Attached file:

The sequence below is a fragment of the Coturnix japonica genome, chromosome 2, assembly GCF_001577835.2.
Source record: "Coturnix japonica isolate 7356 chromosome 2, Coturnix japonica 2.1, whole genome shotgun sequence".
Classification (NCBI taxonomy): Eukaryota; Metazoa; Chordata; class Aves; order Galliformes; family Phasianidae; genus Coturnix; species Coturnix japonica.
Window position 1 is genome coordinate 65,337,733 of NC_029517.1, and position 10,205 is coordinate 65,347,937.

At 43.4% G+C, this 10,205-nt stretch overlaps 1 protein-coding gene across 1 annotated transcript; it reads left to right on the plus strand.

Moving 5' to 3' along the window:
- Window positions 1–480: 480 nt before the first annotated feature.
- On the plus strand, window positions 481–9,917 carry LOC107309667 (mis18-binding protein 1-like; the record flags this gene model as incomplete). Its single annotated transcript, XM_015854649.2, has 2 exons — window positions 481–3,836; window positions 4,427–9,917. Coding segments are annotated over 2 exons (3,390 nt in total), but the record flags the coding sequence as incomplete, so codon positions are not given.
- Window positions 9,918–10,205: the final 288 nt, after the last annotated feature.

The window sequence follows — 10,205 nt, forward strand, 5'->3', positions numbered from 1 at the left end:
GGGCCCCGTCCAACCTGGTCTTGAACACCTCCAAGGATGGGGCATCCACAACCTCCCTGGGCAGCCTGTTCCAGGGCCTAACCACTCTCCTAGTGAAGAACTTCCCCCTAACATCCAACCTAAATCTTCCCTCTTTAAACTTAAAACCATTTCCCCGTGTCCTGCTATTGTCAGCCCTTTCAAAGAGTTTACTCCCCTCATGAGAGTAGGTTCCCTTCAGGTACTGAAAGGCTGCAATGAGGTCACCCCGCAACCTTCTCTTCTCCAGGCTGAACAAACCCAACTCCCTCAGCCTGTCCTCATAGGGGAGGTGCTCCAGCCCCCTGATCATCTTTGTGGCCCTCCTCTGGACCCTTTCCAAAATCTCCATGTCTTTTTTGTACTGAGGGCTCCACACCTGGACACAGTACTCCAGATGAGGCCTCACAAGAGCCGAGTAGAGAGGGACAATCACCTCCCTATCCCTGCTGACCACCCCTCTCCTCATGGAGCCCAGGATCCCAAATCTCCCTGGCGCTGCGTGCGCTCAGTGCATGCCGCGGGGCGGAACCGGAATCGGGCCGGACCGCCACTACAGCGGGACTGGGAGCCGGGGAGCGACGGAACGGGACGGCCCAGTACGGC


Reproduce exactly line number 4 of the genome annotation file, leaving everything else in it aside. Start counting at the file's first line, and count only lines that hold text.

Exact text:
Window position 1 is genome coordinate 65,337,733 of NC_029517.1, and position 10,205 is coordinate 65,347,937.